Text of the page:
Spending hours at the airport, looking for a comfortable enough place for the patient to rest, they found out they would be staying in Japan for at least a couple of days. Most people would love a trip to Japan, but maybe not under these circumstances. Although the small group Rafa was part of was able to pay for hotel accommodations, he overheard other Filipinos unable to get the bank transfer they needed because it was a Saturday. On the way out he saw the temporary shelters at the Tokyo airport, a glimpse into the struggles of OFWs trying to get back home.

Several days later, after a bunch of paperwork issues regarding insurance and immigration forms that Rafa writes about in his thread, they were on a flight to Cebu.

“I was talking to the flight attendants and learned that they were very much willing to fly, even in their PPEs,” says Rafa. “But it is hard. They have to adjust to whatever the regulations are in the country they land in. One of the pilots told us that in a repatriation journey to Barbados, the crew had to stay on the plane for three days because of some rules there.”

It was on that flight that Rafa had the idea to write the whole journey as a Twitter thread. He told the flight attendants and they encouraged him, saying that people needed to read good news.

Finally, they land on Philippine soil. The patient jokingly asks if he really needs to get on the flight to Manila since he is based in Bohol. Insurance says he needs to go to a hospital in Manila. After 10 days away for Rafa and his mom, and two months away for the patient, authentic Filipino caldereta was exactly what they need.

The night before they boarded the local flight to Manila, Rafa asked that nobody disturb him as he had to take an exam. Yes, along with the whole journey, he still had an online exam waiting for him.

“Before we even left, I already told my parents I had two exams when I got back,” says Rafa. “Suddenly, I found myself busy worrying about the patient, coordinating logistics, with a split-screen on my phone as I was reading through notes. But I realized that this was what it would be like for the next two years at the hospital, handling patients and exams.”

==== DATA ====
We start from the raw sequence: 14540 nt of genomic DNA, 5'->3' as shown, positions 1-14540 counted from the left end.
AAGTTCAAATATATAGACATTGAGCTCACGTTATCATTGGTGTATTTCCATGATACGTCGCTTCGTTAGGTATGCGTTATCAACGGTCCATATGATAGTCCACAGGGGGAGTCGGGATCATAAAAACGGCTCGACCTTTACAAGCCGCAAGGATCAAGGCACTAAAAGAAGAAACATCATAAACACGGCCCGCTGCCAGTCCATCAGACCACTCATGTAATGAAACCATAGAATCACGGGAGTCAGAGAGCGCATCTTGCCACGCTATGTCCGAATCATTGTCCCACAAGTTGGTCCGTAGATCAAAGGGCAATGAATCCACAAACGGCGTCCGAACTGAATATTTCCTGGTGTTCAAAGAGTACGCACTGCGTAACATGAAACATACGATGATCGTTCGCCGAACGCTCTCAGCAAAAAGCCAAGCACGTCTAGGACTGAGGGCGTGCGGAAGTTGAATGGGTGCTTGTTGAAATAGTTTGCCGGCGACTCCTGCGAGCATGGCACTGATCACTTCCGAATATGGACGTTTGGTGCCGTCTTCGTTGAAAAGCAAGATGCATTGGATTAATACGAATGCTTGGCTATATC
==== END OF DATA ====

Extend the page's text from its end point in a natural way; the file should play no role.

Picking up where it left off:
Back in Manila, Rafa began drafting a series of tweets about his experience, hoping to shed light on the experience of OFWs.

“The entire trip we were always second-guessing what our next move would be. We were practically in the same position as the patient a month ago, people saying we were going home but nothing was guaranteed,” he says. “The flights might get cancelled. We had to wait for our tests. There was so much uncertainty.”

“These are our fellow Filipinos who not only bring so much pride to our country but also add so much to our economy,” adds Rafa. “They are scared because there is so much uncertainty. Something as simple as coming home is such a struggle for so many of them. And then on the other end, they don’t know if they can go back, or if there is a job for them if they go back.”

“The private industries need to be met halfway by the public sectors. But there is hope. There are good people,” Rafa tells us. “Embassies helped us left and right. OWWA was very helpful. Other Filipinos were helpful, carrying the patient to the wheelchair, something as small as that even though they didn’t have to. The whole spirit of bayanihan is still here.”